Well the thing is, I'm already $100 over the planned budget for my new PC so every dollar matters. The cheapest optical drive is around $25, not something I really need. I'd rather spend that kind of money on better PSU or something.

Also, those adapters are 8-10 times more expensive when bough in stores.
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September 5, 2011 11:58:30 PM

Forgot to say, I don't care about the speed of optical drive because I barely ever use it. Hard drives are so big nowadays there's no need to burn anything and flash memory is taking care of data mobility.
a c 82 G Storage
September 6, 2011 2:11:12 AM

You lose nothing getting that IDE to SATA converter. It only costs $3 and you'll know if it works or not in a month. You won't know until you try it. Even more expensive adapters often don't work.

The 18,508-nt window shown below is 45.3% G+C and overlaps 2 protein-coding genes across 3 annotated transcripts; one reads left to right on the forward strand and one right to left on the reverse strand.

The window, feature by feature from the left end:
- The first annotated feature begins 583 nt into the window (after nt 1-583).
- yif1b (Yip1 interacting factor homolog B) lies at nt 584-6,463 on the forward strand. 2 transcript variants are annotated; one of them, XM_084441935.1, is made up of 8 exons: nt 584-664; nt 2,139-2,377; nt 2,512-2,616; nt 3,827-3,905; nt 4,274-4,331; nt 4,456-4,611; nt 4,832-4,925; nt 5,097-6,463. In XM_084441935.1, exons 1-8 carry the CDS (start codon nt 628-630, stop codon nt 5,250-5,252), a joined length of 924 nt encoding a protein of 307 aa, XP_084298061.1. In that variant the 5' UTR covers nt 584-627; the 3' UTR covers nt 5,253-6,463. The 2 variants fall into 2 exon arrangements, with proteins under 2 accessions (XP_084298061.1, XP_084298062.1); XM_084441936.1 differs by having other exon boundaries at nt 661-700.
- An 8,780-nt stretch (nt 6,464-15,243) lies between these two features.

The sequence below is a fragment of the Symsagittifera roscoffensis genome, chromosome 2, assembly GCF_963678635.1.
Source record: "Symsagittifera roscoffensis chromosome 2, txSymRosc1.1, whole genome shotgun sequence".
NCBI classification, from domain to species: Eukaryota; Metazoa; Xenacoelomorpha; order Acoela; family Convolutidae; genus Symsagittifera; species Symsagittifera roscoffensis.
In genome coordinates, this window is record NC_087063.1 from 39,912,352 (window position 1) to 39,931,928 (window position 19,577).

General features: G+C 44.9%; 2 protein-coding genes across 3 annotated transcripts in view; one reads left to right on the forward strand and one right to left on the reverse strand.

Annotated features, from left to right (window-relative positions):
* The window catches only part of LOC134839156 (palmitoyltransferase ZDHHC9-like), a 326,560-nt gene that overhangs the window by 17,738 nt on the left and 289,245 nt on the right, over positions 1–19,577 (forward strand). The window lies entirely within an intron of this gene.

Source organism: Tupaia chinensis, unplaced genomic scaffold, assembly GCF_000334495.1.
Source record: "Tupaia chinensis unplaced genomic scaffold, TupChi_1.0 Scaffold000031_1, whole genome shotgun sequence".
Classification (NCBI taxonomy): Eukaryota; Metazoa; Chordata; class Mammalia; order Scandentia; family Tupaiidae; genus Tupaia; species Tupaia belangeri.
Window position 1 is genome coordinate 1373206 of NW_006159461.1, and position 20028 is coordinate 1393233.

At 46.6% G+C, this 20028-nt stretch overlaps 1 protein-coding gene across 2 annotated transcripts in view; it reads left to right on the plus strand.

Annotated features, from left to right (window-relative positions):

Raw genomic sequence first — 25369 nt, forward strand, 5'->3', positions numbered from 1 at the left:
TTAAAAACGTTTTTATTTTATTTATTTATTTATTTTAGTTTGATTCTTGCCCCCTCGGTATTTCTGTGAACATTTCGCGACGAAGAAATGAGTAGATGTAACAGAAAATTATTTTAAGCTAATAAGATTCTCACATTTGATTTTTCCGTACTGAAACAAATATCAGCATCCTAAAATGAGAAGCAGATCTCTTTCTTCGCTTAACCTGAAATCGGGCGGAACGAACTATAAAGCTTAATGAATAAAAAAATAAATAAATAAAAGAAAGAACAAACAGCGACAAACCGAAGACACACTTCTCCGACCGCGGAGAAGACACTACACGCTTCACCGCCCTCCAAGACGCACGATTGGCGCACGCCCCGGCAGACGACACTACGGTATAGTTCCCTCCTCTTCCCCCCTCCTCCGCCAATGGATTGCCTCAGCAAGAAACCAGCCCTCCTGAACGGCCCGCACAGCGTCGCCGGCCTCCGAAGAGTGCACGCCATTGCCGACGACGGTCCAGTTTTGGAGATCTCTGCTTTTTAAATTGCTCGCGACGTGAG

Don't expect a $2 cooler to be great; you can read the reviews at newegg for what looks like the same cooler: http://www.newegg.com/Product/Product.aspx?Item=N82E168... You can get a yellow cooler for $3 in a month or a blue one for $7 within the next couple days.
a b G Storage
September 6, 2011 2:30:05 AM

Quote:
Regardless of the fact that they're old, they're bottlenecked by the IDE interface.


No, they aren't. You can use an ancient ATA/33 cable on them they move data so slow. We have SATA optical drives now not because they need the speed, but because the cable is smaller/everything more universal. You are correct that drives are cheap so he might as well get one if the budget allows. Seeing as it doesn't he's fine to use the IDE one.

As for the cooler, I doubt it will help/change much. Drives are hot. Backup the data in case it does go, but I wouldn't worry at this point about getting a cooler.

Edit: Here is a link on DVD speeds.